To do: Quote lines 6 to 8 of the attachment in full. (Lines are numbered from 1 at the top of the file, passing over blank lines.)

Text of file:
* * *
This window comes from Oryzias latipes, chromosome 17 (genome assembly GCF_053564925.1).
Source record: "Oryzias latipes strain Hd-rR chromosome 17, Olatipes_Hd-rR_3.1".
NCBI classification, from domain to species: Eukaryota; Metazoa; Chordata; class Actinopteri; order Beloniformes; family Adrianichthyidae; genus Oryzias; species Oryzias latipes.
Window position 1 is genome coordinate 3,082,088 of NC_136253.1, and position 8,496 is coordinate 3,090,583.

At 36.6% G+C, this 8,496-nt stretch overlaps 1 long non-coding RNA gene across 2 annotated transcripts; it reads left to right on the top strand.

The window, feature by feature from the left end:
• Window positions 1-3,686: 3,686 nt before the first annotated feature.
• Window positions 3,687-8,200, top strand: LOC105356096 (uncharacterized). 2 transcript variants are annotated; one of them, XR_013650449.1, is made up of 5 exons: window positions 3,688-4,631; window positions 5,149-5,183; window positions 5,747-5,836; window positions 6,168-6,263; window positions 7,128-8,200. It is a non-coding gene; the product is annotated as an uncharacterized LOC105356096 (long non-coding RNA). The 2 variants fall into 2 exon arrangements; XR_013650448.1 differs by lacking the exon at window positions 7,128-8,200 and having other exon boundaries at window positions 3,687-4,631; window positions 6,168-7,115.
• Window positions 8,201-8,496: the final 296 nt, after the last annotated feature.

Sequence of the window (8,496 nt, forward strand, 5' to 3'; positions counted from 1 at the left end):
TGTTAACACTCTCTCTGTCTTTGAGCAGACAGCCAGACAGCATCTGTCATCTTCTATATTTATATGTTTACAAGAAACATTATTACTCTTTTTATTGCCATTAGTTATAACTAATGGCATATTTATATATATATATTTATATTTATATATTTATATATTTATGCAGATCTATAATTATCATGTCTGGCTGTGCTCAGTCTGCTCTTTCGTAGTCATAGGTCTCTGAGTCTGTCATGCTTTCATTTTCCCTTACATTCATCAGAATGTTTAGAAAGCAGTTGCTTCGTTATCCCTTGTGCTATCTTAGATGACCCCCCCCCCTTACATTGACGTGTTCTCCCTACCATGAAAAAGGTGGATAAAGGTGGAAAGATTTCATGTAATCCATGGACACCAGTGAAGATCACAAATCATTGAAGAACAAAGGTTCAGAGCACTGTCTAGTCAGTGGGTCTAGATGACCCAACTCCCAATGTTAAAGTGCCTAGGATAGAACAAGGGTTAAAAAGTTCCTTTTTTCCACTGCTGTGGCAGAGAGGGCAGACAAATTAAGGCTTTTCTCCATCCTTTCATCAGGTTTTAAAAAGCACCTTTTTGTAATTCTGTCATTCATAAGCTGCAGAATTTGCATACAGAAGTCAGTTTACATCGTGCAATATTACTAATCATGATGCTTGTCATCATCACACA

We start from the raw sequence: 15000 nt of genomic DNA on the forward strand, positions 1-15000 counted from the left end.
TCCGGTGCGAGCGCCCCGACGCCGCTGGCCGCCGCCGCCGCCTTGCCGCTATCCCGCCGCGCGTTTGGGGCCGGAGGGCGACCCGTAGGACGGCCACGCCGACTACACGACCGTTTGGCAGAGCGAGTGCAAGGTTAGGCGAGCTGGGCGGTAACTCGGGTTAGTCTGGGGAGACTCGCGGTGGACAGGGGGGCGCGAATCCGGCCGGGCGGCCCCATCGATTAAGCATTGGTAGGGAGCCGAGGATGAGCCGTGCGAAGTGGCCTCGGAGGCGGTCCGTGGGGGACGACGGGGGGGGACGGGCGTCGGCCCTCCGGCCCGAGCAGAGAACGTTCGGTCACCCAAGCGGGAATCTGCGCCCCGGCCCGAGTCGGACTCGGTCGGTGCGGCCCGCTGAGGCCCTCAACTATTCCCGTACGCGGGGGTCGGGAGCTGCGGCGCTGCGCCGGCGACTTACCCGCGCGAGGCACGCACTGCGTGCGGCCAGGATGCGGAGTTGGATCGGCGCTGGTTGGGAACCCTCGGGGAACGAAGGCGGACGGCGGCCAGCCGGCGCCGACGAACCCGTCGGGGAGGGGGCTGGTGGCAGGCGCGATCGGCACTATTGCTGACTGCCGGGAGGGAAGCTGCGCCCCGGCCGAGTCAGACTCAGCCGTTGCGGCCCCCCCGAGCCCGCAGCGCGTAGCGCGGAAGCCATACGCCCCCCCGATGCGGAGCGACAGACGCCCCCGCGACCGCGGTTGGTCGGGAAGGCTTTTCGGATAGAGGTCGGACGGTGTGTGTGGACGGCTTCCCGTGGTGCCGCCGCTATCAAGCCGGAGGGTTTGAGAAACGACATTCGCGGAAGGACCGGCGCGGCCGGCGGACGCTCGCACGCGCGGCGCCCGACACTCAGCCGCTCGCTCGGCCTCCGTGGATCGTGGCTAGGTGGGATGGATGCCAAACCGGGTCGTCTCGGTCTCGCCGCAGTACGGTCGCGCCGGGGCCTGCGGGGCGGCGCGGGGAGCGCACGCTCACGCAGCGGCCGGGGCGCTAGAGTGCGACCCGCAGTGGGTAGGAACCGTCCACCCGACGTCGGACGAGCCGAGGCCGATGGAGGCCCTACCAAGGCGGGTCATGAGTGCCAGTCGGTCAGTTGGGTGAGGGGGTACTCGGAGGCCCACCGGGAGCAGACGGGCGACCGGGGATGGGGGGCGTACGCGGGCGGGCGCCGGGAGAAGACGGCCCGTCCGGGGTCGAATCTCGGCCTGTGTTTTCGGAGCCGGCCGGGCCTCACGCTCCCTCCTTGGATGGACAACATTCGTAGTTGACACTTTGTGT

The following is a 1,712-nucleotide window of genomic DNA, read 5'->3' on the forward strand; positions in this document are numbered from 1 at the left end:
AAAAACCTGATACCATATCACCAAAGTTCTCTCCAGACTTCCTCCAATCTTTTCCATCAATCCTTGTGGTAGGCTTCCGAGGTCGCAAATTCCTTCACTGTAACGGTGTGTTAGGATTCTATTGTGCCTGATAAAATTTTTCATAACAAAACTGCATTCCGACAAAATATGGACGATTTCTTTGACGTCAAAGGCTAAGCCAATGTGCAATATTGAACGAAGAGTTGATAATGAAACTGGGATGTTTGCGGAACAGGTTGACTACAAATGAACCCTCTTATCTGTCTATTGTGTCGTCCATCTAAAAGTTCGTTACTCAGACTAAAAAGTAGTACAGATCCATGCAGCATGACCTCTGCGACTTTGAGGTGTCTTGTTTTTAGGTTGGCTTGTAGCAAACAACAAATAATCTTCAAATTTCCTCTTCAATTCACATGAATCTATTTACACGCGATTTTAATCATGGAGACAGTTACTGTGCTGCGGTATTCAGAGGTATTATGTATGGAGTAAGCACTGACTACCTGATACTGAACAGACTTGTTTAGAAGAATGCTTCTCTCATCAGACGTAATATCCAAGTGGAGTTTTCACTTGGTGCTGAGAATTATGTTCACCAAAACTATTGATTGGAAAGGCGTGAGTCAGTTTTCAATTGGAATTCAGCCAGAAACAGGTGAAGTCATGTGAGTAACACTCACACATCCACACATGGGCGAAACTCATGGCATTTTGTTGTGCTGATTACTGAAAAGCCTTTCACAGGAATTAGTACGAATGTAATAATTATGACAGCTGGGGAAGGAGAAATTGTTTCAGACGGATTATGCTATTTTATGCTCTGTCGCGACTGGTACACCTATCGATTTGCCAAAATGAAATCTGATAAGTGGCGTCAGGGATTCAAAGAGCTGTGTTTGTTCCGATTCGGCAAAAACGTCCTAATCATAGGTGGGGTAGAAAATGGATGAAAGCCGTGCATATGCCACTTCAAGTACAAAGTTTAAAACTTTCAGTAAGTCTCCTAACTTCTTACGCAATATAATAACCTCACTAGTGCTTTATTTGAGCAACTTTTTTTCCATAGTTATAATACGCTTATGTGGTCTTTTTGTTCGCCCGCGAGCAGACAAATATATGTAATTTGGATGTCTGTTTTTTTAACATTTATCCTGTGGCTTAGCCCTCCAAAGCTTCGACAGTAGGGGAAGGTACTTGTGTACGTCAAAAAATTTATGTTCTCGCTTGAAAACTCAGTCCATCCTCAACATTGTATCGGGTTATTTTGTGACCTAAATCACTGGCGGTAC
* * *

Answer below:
The window, feature by feature from the left end:
• Window positions 1-3,686: 3,686 nt before the first annotated feature.
• Window positions 3,687-8,200, top strand: LOC105356096 (uncharacterized). 2 transcript variants are annotated; one of them, XR_013650449.1, is made up of 5 exons: window positions 3,688-4,631; window positions 5,149-5,183; window positions 5,747-5,836; window positions 6,168-6,263; window positions 7,128-8,200. It is a non-coding gene; the product is annotated as an uncharacterized LOC105356096 (long non-coding RNA). The 2 variants fall into 2 exon arrangements; XR_013650448.1 differs by lacking the exon at window positions 7,128-8,200 and having other exon boundaries at window positions 3,687-4,631; window positions 6,168-7,115.